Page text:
By Amadea, Ryan and Zoe
We’re back with the last project and it’s a group one. Our project titled The Ringing is a performance piece that’s based on the myth about the bell curve and “the bell curve god” as many like to call it. Attached above is the PDF of our proposal.
The bell curve is an essential aspect of the grading systems in most of the educational institutes that we have attended. From Secondary school through to University, the bell curve will mark and affect our grades and thus it is important and a relevant topic to many.
We started with the preparation of the shrine and added on the addition aspects.
In the process of making this installation, there were certain things that we had needed to consider.
As we look for suitable materials for our installation structure, we made a few improvisations to use materials that varied from what we had initially envisioned. Wooden sticks and poles found were mostly too thin. Though we had considered building two diagonal sticks forming a cross at the back of our structure as a stabiliser, we were concern that the sticks may be far too thin to hold the scale of our structure. In addition, having additional sticks may not be as cost-efficient as we would like. After further explorations with other materials, we picked up wooden frames sold in pieces that were very firm in thickness. The measurements of these wooden frames were in consideration of the length and bendability of the canes used as the ‘bell curve’ at the top of our structure. The main bell was improvised in using smaller bells with regards to cost, they were very effective in allowing the audience to create a longer ‘ring’ as the bells were pulled. A thin canvas was used for the base of the structure as other materials did not have a good size to match the length of the wooden frames.
Another concern that we had was the attachment of the bent canes to the wooden structure; whether or not the bent cane will be stable in holding its position upon being pulled, as needed in the process of the performance. Two options that we were considering to use was glueing with wooden glue and drilling. In the attempt in drilling holes into the wooden structure, the bent canes were unstable as the holes made had rooms for the canes to shift. With a smaller drill bit, the canes were able to hold a firm, bent position. The holes were drilled three-quarter into the wood so that the cane will not slip through.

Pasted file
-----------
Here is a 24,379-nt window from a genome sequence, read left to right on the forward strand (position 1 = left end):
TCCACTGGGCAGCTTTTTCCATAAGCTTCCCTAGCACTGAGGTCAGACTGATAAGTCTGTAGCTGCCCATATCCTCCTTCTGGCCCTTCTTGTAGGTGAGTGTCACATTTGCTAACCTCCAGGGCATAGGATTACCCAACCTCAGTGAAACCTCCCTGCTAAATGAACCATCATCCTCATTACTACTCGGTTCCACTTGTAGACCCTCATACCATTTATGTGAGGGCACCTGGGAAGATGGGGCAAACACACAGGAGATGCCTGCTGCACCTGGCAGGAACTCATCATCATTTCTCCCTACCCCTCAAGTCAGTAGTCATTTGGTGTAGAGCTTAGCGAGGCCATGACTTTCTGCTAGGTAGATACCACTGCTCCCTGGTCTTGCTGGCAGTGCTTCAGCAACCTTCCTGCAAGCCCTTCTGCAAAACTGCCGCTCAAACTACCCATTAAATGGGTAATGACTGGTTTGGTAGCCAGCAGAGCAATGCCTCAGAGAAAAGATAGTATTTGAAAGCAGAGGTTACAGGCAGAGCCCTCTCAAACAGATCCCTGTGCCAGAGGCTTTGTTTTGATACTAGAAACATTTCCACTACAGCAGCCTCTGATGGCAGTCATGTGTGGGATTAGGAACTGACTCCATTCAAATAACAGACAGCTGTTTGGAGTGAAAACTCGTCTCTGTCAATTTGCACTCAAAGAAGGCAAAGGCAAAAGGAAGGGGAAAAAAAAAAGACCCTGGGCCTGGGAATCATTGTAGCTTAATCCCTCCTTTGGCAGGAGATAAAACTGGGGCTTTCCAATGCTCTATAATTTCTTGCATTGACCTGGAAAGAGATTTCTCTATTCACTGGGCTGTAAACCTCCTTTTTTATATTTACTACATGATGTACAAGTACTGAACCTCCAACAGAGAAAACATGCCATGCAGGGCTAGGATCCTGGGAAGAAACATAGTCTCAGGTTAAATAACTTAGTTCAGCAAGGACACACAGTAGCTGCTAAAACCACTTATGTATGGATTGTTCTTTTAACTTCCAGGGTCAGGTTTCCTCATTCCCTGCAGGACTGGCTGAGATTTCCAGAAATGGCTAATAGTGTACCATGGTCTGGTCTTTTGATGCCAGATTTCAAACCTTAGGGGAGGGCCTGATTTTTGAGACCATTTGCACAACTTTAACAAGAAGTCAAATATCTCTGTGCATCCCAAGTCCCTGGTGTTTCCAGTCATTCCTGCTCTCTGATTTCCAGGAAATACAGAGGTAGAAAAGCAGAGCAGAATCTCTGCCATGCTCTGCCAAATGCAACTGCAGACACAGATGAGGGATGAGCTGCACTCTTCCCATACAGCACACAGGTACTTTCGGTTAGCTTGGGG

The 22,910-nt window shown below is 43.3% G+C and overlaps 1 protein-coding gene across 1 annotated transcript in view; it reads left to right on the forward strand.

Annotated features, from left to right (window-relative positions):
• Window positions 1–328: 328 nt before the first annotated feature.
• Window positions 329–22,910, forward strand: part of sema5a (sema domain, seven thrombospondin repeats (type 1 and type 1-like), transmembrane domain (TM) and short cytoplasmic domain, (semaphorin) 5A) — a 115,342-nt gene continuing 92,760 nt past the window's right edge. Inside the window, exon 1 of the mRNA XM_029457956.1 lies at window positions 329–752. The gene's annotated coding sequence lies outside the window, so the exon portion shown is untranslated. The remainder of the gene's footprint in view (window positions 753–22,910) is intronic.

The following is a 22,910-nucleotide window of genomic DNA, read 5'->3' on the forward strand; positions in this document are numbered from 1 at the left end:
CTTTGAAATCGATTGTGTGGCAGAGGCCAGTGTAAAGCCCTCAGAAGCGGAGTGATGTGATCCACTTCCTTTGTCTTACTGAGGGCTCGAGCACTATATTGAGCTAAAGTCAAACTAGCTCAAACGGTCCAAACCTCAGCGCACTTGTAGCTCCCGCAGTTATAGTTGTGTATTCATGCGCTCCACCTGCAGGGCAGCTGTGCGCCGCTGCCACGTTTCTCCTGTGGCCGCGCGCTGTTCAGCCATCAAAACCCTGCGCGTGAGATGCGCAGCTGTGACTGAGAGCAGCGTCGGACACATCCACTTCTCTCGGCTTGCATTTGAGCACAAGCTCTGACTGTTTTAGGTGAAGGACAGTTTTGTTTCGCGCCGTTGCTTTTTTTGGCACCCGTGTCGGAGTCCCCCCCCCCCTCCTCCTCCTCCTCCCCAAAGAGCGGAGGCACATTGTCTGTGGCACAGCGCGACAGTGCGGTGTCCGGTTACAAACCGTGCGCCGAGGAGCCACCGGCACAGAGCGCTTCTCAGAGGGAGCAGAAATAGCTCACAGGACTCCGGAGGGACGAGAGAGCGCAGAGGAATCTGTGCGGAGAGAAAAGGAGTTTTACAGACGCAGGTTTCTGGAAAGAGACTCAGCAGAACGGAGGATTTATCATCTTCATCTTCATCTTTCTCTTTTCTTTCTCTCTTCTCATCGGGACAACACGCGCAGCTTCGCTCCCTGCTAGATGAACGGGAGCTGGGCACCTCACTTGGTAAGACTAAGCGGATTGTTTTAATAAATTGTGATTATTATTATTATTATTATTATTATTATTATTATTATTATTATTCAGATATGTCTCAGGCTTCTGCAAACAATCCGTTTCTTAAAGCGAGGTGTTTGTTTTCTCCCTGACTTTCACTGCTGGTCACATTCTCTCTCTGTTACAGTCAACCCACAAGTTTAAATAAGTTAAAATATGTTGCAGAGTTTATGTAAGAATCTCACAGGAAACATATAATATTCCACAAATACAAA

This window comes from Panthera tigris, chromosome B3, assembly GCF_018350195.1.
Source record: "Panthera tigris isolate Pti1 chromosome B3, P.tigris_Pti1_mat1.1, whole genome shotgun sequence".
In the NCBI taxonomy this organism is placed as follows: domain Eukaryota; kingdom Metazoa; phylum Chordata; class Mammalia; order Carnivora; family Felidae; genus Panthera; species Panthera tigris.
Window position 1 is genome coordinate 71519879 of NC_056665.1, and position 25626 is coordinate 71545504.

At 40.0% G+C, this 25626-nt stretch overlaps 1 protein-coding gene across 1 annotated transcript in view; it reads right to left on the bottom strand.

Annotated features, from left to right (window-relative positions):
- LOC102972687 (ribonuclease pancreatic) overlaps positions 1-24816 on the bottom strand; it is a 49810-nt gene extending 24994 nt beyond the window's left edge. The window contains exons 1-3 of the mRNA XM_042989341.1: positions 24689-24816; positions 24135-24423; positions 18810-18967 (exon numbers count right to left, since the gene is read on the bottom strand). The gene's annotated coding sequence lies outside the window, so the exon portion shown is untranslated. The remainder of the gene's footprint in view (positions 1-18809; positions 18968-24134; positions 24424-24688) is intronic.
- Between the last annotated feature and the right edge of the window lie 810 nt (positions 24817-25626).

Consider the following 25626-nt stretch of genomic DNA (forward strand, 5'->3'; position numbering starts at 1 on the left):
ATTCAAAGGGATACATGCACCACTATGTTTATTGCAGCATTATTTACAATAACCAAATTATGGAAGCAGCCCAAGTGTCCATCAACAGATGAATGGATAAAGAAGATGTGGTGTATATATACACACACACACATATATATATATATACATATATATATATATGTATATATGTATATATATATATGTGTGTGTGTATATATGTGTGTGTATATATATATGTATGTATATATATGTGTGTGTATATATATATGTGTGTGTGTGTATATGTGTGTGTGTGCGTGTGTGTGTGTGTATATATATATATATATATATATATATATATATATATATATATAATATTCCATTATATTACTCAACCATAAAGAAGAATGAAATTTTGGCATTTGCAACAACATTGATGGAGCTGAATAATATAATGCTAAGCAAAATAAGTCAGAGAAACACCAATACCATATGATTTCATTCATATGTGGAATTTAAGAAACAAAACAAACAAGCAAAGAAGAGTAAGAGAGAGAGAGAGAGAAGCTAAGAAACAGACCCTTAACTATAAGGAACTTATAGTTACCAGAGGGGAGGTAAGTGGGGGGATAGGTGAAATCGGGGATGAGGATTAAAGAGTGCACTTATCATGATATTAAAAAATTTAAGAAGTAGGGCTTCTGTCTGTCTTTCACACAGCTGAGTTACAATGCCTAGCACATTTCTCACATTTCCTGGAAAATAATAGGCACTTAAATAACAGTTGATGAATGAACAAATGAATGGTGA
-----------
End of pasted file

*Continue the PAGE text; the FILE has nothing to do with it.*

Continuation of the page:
-The ‘Midnight Oil’ Candles
In our first approach in setting up the wicks with olive oil in small jars, wires were first used to secure the wick at a level slightly above the olive oil. Though as we light up the wick, it had were burned off completely in seconds. With cautiousness in a safe area, we then attempt to light the wick partly submerged into the olive oil. The wick lasted longer in this way and there were no troubles.
We took to create a mock session and filmed it for our documentation. In it, you can see the details of the altar and process of a procession. Also, it allowed us to see the difficulties and errors that we might have encountered that was have been reflected above.
We present to you our video here.
During the performance piece, we observed that everyone was laughing and found the project amusing. We acknowledge the absurdity of it and wanted to bring to life something that is seen to be fake and also show the extent to see how willing students are to go to lengths, such as some of our examples, in order to secure and hold on to their grades. We also wanted to perform and end the semester on a lighter note with this performance. Doing something very relevant to students around us helped the performance. Also, seeing everyone participate in this knowing that it was a hoax-ish cult ritual encouraged the performance work and the bring it through to the end.
This performance installation brought to us new light and new experience in creating and doing performance art. Furthermore, we were able to engage the audience and bring them into our entire performance such that they also became performers in their own right. I think this experience taught our group a lot about performance art and installation.
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